I’ve always loved vampire books. The best ones twist the concept of ‘vampire’. They unsettle and disturb, reflecting back something about society. Of course they must still be thrilling.
I haven’t chosen the most obvious novels – for example, BRAM STOKER’S Dracula (1897) . Or LAURELL K HAMILTON’S Guilty Pleasures (1993).
If you love vampire fiction (and what’s not to love?) it’s hard to narrow down BUT here are ten of the best:
10. THE STRAIN by Guillermo del Toro and Chuck Hugo (2009). Its most interesting aspect is its biological emphasis. The book’s centred on a vampiric virus and what happens when infected passengers from a Boeing 777 infect New York.
9. THE FLEDGLING by Octavia E. Butler (2005)
Brilliantly written. It has a decidedly sci-fi flavour and yet another twist on the meaning of ‘vampire’. It’s a great example of how horror and science fiction can be used to hold up a looking glass to society: racism, sexism and poverty.
8. LOST SOULS by Poppy Z Brite (1992)
A horror novel. Unique, graphic and evocative. The vampires are the anti-heroes. They can even feed on beauty and love, as well as blood.
7. FAT WHITE VAMPIRE BLUES by Andrew Fox (2003)
Who said vampire novels had to be serious? Darkly comic writing at its best. The fat, white vampire in question is Jules, a New Orleans vampire. He’s simply struggling to get by. Unexpected and original.
6. I AM LEGEND by Richard Matheson (1954)
Haunting and disturbing. A study in loneliness. Robert is left as the sole survivor of a pandemic of a virus, which looks like vampirism.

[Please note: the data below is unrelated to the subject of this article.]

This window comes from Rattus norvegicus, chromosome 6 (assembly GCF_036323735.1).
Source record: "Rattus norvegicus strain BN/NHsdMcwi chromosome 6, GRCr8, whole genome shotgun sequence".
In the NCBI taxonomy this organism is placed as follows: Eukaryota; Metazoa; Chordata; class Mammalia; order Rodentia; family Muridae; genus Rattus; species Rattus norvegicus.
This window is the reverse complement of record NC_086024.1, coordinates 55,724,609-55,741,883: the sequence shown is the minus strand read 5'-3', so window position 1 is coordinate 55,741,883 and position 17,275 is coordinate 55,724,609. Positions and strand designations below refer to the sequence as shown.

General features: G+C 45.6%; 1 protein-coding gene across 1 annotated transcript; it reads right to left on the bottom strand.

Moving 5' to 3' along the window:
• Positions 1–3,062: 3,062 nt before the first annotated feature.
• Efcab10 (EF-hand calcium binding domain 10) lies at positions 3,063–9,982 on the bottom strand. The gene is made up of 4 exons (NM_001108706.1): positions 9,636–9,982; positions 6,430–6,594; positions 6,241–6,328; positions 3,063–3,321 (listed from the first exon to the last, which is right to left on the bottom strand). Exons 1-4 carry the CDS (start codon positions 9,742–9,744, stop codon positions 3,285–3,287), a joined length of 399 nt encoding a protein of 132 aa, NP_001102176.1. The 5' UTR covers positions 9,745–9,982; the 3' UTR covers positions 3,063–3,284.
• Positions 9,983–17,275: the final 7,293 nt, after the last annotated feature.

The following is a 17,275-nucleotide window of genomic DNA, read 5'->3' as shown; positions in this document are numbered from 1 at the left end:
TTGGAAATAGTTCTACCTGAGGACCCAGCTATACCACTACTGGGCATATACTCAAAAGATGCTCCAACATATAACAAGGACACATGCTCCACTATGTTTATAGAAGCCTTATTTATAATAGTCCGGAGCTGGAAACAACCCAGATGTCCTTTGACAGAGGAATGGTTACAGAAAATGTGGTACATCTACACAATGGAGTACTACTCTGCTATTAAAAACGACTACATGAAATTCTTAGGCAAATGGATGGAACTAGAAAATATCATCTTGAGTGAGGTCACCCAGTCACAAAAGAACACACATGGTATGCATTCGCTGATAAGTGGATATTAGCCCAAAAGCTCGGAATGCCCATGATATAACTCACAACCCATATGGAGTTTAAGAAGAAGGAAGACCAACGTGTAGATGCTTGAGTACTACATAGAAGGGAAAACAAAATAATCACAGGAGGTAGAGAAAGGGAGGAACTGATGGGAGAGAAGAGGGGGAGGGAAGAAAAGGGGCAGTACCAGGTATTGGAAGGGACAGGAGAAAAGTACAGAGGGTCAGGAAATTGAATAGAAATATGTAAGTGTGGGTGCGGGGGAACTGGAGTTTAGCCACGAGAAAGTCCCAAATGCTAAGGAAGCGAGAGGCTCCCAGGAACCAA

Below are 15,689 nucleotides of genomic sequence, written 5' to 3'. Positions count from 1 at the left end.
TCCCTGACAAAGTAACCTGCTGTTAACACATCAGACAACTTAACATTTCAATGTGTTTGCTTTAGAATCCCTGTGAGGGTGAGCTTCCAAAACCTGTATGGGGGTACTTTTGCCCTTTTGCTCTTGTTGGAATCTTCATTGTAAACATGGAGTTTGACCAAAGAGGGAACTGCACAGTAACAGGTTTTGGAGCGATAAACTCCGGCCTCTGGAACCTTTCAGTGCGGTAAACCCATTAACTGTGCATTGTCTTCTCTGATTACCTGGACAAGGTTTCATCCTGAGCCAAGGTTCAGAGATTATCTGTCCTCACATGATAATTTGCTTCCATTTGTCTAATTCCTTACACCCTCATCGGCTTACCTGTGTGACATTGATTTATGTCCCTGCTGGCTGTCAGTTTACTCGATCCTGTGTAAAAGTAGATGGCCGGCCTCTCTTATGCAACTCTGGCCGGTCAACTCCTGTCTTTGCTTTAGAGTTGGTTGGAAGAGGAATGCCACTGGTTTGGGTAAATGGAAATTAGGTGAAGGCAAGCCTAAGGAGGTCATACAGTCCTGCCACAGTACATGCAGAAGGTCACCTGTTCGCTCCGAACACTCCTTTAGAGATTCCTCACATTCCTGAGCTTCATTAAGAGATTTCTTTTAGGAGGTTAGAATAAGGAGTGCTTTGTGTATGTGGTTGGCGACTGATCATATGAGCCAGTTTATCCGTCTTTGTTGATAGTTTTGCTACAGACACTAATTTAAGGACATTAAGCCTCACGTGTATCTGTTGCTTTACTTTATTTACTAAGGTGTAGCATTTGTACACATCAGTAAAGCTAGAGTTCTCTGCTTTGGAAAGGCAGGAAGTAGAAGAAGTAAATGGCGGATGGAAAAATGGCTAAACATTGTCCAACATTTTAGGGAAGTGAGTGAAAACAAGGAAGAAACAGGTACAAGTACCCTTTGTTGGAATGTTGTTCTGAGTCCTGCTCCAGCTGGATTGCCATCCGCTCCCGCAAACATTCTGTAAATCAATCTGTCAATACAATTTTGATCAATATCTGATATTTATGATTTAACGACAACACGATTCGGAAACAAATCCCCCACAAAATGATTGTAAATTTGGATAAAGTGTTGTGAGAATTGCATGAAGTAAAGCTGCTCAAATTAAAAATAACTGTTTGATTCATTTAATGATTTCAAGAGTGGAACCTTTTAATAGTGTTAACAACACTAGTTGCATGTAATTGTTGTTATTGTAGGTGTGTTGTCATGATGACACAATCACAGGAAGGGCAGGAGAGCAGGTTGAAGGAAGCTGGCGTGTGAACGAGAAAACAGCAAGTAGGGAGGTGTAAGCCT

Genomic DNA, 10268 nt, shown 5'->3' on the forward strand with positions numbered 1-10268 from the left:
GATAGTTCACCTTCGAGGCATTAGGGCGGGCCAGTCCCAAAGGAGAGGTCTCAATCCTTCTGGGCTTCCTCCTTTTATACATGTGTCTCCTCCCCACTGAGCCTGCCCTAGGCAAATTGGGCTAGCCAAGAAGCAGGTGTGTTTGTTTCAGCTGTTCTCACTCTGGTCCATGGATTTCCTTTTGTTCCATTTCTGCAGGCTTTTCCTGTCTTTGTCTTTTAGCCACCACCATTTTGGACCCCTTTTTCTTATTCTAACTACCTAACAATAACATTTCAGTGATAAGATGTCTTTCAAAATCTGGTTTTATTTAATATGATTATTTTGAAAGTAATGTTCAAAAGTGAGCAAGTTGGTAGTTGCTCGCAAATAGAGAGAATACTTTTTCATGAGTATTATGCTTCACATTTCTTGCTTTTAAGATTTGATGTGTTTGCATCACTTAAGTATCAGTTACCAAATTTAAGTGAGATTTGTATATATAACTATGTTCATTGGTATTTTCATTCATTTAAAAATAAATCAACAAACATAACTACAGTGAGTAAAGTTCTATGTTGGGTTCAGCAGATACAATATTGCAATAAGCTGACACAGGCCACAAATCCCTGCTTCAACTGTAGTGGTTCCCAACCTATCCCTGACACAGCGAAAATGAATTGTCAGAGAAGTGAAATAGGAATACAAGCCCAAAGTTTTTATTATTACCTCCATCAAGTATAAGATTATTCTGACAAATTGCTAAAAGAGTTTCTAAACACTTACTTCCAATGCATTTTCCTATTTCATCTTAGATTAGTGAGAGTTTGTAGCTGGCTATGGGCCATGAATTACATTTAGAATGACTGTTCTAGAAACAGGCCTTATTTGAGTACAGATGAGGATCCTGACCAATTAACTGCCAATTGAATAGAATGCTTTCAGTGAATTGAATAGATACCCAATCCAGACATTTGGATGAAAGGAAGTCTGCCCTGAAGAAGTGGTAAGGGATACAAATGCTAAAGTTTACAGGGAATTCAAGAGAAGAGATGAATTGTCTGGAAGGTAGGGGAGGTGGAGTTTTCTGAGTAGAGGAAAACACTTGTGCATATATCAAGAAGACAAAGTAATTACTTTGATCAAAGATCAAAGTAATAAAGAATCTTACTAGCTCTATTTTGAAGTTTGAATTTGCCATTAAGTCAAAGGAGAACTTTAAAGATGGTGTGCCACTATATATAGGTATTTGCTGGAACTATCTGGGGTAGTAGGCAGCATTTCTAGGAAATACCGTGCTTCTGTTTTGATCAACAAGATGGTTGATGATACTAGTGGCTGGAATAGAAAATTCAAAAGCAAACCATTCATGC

5. LIVE GIRLS by Ray Garton (1987)
A cult classic. Followed by a sequel in 2005 Night Life. When Davey loses his job, girlfriend and self-esteem, he makes the mistake of visiting a seedy peepshow ‘Live Girls’…The novel is gritty and dark. Blood and sex are linked explicitly.
4. CHILDREN OF THE NIGHT by Dan Simmons (1992)
Vampirism is given a clear, scientific explanation. With a sci-fi feel, the novel is both realistic and disturbing.
3. THE HISTORIAN by Elizabeth Kostova (2005)
Kostova blends history and folklore of Vlad Tepes and his fictional equivalent Count Dracula. This is the read for anyone who claims they’ll never read a vampire novel.
2. LET THE RIGHT ONE IN by John Ajvide Lindqviste (2004)
Freaky, in just the right way…About the relationship between Oskar, a twelve year-old boy and a centuries-old vampire child, Eli. It explores the darker side of humanity: alcoholism, bullying, anxiety, fatherlessness and murder. Yet it’s beautiful, poignant and haunting.
1. INTERVIEW WITH A VAMPIRE by Anne Rice (1976)
All right, so this is well known…but Anne Rice is one of my favourite writers. A revisionist novel, which turned vampire fiction on its head. It contains a family unit of vampires. It also shows how a society of vampires would function.
My new vampire book – Blood Dragons – also twists the genre.
Blood Lifers are ‘the Lost’ species: a camouflaged predator. They’ve evolved alongside humans (First Lifers) but are hidden – both predator and prey.
Rebel Vampires Volume 1: Blood Dragons is released in paperback and e-book in August.